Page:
the Bnai Brith Anti-Defama-
tion League "has already
learned in its continuing
probe of this scandalous sit-
uation," the ADL's associate
director and general counsel,
Arnold Forster, declared last
Butzel Award winner Alan E. Schwartz, center, greeted week.
at annual Jewish Welfare Federation meeting by Federa-
Forster added: "If the
tion President Mandell Berman, left, and Max M. Fisher, ADL decides that the situa-
who made the presentation.
tion can be resolved only by
*
*
*
litigation, we will proceed in
that direction."
Forster made that state-
ment after Marshak conceded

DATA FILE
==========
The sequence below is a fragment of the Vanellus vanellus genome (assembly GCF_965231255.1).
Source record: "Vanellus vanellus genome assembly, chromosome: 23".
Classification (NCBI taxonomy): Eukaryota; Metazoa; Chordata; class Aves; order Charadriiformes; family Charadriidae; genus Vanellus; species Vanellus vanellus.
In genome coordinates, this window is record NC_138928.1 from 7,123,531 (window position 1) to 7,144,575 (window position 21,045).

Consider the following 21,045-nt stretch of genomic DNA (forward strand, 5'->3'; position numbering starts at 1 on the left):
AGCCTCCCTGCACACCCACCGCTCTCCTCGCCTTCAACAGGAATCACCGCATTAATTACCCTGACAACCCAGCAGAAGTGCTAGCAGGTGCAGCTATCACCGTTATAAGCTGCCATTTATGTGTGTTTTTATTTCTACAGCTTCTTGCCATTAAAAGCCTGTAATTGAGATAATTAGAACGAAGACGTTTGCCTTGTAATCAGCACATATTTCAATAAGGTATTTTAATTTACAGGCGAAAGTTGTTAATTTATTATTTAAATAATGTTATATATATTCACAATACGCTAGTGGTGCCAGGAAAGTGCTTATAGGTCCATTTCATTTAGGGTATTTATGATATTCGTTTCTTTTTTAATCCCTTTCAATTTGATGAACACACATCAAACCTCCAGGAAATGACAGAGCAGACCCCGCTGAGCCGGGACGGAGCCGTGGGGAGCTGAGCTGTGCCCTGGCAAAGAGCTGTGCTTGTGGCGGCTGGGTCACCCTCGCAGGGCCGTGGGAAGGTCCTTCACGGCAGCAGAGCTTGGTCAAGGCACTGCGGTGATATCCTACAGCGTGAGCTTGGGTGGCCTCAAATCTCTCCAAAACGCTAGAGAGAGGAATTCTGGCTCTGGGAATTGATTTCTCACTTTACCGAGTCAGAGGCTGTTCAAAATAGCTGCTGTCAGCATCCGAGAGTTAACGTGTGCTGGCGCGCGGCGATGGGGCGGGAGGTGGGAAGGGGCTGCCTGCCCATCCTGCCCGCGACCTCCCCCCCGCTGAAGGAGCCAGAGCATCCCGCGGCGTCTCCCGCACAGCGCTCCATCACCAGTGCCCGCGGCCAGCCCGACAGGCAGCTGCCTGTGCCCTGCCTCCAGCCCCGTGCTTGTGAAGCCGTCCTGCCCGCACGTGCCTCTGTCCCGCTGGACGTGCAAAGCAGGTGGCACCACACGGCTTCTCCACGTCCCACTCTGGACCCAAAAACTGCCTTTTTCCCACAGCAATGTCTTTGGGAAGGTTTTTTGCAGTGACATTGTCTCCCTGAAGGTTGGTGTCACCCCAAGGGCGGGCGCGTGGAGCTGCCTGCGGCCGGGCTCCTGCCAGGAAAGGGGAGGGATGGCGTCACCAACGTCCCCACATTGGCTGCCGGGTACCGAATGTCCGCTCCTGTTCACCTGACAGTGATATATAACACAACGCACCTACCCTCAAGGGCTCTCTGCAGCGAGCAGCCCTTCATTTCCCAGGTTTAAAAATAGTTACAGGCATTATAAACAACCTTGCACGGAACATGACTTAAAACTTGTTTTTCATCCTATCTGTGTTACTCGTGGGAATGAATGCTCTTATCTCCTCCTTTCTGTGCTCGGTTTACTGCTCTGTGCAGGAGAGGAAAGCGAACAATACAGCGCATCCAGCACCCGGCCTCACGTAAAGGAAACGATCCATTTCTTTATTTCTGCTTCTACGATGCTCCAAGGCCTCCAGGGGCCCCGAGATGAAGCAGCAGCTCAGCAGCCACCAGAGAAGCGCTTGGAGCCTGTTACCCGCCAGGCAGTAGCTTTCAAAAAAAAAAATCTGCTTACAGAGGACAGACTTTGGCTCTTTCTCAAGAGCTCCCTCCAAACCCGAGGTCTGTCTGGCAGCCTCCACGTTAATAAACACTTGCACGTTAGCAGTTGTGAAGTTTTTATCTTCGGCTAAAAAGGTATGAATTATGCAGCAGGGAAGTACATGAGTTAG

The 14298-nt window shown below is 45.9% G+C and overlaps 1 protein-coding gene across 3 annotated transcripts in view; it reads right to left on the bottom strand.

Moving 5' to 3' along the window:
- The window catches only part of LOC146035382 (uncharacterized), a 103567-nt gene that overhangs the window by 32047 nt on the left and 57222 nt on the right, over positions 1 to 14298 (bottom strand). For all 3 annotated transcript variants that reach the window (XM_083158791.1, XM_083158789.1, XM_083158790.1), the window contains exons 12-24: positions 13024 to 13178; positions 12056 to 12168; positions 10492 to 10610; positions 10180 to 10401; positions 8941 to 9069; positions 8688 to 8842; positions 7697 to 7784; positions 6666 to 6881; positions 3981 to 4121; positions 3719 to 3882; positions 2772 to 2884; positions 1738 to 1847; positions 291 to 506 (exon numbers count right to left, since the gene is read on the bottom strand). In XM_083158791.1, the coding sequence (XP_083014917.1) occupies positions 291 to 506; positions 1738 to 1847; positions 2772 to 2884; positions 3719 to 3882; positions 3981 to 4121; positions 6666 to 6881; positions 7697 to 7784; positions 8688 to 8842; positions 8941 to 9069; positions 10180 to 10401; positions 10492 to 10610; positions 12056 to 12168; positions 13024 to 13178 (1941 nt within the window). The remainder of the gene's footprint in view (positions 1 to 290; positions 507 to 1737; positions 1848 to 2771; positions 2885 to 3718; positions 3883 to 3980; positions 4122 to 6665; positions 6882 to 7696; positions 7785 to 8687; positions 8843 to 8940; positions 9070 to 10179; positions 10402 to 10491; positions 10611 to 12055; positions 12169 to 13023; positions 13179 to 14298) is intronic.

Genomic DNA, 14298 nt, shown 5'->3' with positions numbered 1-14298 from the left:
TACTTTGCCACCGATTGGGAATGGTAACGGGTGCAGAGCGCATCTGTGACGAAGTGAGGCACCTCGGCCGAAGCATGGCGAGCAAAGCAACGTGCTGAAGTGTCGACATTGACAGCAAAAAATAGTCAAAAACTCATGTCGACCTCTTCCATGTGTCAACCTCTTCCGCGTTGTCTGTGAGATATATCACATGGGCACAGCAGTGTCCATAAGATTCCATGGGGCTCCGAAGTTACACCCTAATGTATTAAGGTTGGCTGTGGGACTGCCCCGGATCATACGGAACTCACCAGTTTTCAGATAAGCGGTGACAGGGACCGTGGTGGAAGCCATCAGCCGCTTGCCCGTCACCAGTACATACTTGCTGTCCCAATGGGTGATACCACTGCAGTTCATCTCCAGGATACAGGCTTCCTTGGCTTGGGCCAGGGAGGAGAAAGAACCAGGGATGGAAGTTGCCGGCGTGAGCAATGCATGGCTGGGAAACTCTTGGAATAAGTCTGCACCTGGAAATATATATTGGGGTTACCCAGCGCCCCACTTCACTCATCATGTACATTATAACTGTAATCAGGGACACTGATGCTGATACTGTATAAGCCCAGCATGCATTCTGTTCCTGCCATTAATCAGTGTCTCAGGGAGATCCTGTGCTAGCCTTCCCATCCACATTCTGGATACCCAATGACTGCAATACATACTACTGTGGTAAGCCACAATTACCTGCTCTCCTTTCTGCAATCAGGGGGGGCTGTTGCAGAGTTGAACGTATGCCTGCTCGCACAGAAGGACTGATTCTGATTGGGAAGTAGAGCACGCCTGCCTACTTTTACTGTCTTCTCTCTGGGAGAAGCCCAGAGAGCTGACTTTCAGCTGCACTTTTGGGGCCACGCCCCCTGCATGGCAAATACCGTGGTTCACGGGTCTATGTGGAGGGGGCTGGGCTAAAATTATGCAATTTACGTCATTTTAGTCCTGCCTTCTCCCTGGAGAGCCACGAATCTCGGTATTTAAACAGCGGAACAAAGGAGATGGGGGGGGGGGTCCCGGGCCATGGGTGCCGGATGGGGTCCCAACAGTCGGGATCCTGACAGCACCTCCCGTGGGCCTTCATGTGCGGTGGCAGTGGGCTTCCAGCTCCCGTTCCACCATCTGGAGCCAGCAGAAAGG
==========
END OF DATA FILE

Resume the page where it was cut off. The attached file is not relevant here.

at a meeting of editors and
reporters from City College's
five student newspapers that
the selection of students for
the September 1974 class was
made from a list of four
ethnic groups — white, black
Asian and Hispanic. Marshak
pledged that "it will not hap-
pen again."
When the list was reported
A recent Israel Bond dinner honoring Ira Kaufman,
netted $1,540,000. Shown are, from left, Nathan Feldman, last summer by City Uni-
dinner chairman; Kaufman; guest speaker, Ambassador versity Chancellor Robert
Yeshayahu Anug; and Maxwell Jospey, dinner co-chairman, Kibbee, Marshak flatly de-

The Jewish News regrets
that two photographs were
transposed' in the issue of
Oct. 25. The photographs
were of recent community

RE-ELECT

the
WEST BLOOMFIELD TOWNSHIP ADMINISTRATION

JOHN N. DOHERTY, Supervisor
BETTY SUE DUPREE, Clerk
LILLIAN SUE WARNER, Treasurer
JOHN F. WARREN, Trustee
WALTER J. -WHITMER; Trustee